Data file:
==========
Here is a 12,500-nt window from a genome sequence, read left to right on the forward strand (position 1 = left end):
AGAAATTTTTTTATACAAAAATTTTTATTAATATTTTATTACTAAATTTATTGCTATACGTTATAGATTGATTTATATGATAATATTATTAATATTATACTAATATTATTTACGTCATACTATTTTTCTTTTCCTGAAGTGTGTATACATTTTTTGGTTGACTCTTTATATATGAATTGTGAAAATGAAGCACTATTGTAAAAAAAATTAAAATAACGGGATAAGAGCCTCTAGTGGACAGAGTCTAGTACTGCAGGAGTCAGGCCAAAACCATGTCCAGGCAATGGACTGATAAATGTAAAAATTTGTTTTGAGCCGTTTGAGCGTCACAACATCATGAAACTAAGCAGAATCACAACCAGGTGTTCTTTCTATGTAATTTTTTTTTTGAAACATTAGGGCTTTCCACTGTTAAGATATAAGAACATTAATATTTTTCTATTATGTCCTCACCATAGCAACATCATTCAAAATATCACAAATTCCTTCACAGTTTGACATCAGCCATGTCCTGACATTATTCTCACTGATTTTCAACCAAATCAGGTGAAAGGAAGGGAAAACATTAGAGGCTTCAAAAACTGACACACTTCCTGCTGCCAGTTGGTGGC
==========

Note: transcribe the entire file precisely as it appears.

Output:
Here is a 12,500-nt window from a genome sequence, read left to right on the forward strand (position 1 = left end):
AGAAATTTTTTTATACAAAAATTTTTATTAATATTTTATTACTAAATTTATTGCTATACGTTATAGATTGATTTATATGATAATATTATTAATATTATACTAATATTATTTACGTCATACTATTTTTCTTTTCCTGAAGTGTGTATACATTTTTTGGTTGACTCTTTATATATGAATTGTGAAAATGAAGCACTATTGTAAAAAAAATTAAAATAACGGGATAAGAGCCTCTAGTGGACAGAGTCTAGTACTGCAGGAGTCAGGCCAAAACCATGTCCAGGCAATGGACTGATAAATGTAAAAATTTGTTTTGAGCCGTTTGAGCGTCACAACATCATGAAACTAAGCAGAATCACAACCAGGTGTTCTTTCTATGTAATTTTTTTTTTGAAACATTAGGGCTTTCCACTGTTAAGATATAAGAACATTAATATTTTTCTATTATGTCCTCACCATAGCAACATCATTCAAAATATCACAAATTCCTTCACAGTTTGACATCAGCCATGTCCTGACATTATTCTCACTGATTTTCAACCAAATCAGGTGAAAGGAAGGGAAAACATTAGAGGCTTCAAAAACTGACACACTTCCTGCTGCCAGTTGGTGGC